SFOC optimisation for IMO Tier II engines
One of the goals in the marine industry today is to reduce the impact of carbon dioxide emissions and thereby to reduce fuel consumption across the load range.
The need to cut fuel cost may often result in operation of the ship at reduced ship speed and, consequently, at reduced engine load. According to MAN Diesel & Turbo, this has placed more emphasis on operational flexibility in terms of SFOC (specific fuel oil consumption) at part/low-load operation of the main engine. However, MAN points out that on two-stroke engines, reduction of the SFOC can adversely affect NOx emissions, taking the engine out of compliance with IMO Tier II demands.
Depending on the intended operation range of the main engine, the engine may be SFOC-optimised in one of several percentage SMCR (specified maximum continuous rating) ranges.
The high-load range corresponds to a modern, normal, standard-tuned engine. For part-load and low-load optimisation of engines with high-efficiency turbochargers designed to IMO Tier II requirements, various engine tuning methods are available.
An SFOC reduction of 5 g/kWh makes it possible to reduce fuel cost by a maximum of about 3% of the specific consumption. The daily consumption will be reduced further due to the low load.
In general, NOx emissions will increase if SFOC is reduced and vice versa. MAN says that in the standard configuration, its engines are optimised close to the IMO NOx limit, so a significant fuel saving will take the engine outside Tier II NOx limits.
The IMO NOx limit is given as a weighted average of the NOx emission cycle values at 25, 50, 75 and 100% load:
5% x NOx (25) + 11% x NOx (50) + 55% x NOx (75) + 29% x NOx (100).
This relationship can be used to shape or tailor the SFOC profile over the load range, i.e. the SFOC can be reduced at low load at the expense of higher SFOC in the high-load range without exceeding the IMO NOx limit.
The variable exhaust valve timing arrangement on the ME/ME-C electronic engines allows greater potential for reducing SFOC compared with the mechanically-actuated valves on the MC/MC-C/ME-B engine types.
The engine tuning methods available are as follows:
Exhaust gas bypass
Exhaust gas bypass (EGB) technology, individually tailored at around 6% EGB, is available for both the ME/ME-C and MC/MC-C/ME-B engine families. SFOC potential is better on the ME type engine, where EGB can be combined with variable exhaust valve timing.
The turbochargers on the ME/ME-C engines for part load and low load are matched at 100% load with fully open EGB. These percentages vary slightly for other engine types. EGB allows SFOC to be decreased at low load at the expense of higher SFOC at high load.
The variable turbine area or turbine geometry (VT) method requires special parts allowing the turbocharger(s) on the engine to vary the area of the nozzle ring. It is available for both the ME/ME-C and MC/MC-C/ ME-B type engines, and as with EGB, VT offers greater SFOC potential on the ME/ME-C type engines, where it can be combined with variable exhaust valve timing.
The nozzle ring area has a maximum at the higher engine load range. When the engine load for is reduced, the area gradually starts to decrease.
Again, SFOC is reduced at low load at the expense of higher SFOC at full load.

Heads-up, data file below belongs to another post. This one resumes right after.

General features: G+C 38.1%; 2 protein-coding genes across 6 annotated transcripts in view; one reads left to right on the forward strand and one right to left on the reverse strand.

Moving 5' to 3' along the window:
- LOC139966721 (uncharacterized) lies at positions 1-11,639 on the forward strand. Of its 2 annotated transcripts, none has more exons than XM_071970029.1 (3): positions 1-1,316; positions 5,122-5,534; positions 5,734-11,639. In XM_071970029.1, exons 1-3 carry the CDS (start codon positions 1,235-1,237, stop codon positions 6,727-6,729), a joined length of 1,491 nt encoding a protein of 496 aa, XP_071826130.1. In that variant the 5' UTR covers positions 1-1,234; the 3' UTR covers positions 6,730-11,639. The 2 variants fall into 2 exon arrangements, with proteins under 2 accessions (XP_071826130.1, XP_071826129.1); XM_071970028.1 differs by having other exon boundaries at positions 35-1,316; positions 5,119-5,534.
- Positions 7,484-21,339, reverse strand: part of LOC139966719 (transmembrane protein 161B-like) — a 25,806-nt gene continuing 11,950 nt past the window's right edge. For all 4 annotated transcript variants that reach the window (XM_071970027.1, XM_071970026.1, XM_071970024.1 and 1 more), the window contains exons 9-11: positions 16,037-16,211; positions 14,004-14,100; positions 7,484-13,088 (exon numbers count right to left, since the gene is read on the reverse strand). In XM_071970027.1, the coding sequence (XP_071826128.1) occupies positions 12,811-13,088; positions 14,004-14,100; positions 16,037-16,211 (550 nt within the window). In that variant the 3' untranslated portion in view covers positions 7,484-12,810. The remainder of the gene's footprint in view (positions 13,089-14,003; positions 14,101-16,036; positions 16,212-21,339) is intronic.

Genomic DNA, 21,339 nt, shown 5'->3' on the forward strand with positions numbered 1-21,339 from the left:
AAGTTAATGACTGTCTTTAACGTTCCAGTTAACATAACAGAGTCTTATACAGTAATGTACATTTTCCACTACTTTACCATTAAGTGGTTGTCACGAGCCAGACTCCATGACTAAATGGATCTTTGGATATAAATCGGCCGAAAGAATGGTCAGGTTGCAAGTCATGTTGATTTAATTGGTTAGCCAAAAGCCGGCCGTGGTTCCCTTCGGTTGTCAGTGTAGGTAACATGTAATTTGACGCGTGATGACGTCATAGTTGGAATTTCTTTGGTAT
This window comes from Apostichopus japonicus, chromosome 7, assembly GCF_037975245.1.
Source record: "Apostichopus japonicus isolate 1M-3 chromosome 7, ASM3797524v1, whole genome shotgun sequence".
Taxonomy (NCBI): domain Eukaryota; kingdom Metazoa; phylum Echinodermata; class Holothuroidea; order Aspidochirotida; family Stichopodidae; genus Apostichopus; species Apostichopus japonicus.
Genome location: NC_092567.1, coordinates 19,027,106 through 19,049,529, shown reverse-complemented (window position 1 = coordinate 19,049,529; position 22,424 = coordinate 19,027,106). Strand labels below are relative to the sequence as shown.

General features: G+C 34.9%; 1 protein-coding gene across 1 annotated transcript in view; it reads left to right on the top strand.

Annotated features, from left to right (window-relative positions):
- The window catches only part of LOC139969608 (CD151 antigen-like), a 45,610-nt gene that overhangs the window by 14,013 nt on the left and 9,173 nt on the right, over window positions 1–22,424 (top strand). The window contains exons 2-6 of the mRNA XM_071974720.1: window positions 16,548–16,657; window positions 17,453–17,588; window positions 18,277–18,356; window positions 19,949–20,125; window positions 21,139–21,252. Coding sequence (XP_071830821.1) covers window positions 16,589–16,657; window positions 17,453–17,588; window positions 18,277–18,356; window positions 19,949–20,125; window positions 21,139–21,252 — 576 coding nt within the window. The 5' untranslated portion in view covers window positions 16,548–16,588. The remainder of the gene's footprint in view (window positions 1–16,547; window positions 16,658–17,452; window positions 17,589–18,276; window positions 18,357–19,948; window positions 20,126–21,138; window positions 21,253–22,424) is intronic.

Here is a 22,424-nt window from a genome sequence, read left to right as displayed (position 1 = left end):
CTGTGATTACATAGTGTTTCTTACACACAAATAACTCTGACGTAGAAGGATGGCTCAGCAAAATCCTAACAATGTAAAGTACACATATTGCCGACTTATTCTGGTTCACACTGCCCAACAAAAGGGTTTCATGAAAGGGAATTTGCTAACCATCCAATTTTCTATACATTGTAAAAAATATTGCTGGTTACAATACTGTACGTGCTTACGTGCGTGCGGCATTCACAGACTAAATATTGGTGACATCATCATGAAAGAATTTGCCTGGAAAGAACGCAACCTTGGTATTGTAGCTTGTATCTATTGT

Engine control tuning
Engine control tuning (ECT) can be implemented without change of engine components, and can be implemented as an engine running mode. Only pmax and engine control parameters are changed. Because it used variable valve timing and injection profiling, ECT is only available for ME/ME-C engine types. Two different service optimisation possibilities are available: part-load optimisation reduces SFOC at all loads below about 85% compared with a standard-tuned engine; and low-load optimisation reduces SFOC at all loads below about 70%, at the expense of higher SFOC at higher load.
Random shifting between the part-load and low-load modes is not allowed by the authorities. A mode shift in case of a change in trade pattern is permitted if reported and approved by the flag state representative, usually a classification society. Hence, on a longer term basis, the owner can select one or the other modes for the engine, provided the authorities are informed.
Fuel saving potential
Reduced CO2 emissions, and thereby lower fuel consumption, is an increasing demand that will be even stronger in the future. This may result in lower service ship speeds and, the lower the ship speed, the lower the required propulsion power and, thereby, the lower the fuel consumption.
However, most shipowners still want to retain the ability to operating ships at the earlier higher ship speed, at least occasionally. This means that the SMCR power of the main engines may still be maintained, while the changed trading pattern of the ship may result in operation with a relatively lower load on the main engine, with only few days of operation on high engine loads.
Under such conditions, the application of one of the previously described engine tuning methods, such as Variable Turbine area, optimised for low-load operation, will help reduce fuel consumption.
For a typical trading pattern, the potential specific fuel saving calculated for a 6S80ME-C8.2 engine is about 2.6%, or for a 6S80MC-C8.2 engine the corresponding calculation shows a 1.5% saving. In all cases, the daily fuel consumption will be lowered mostly because of the lower power requirement due to the lower ship speed.
It should be noted that use of these engine tuning methods will result in a lower exhaust gas temperature at low-load operation, which has to be considered when exhaust boilers are employed.
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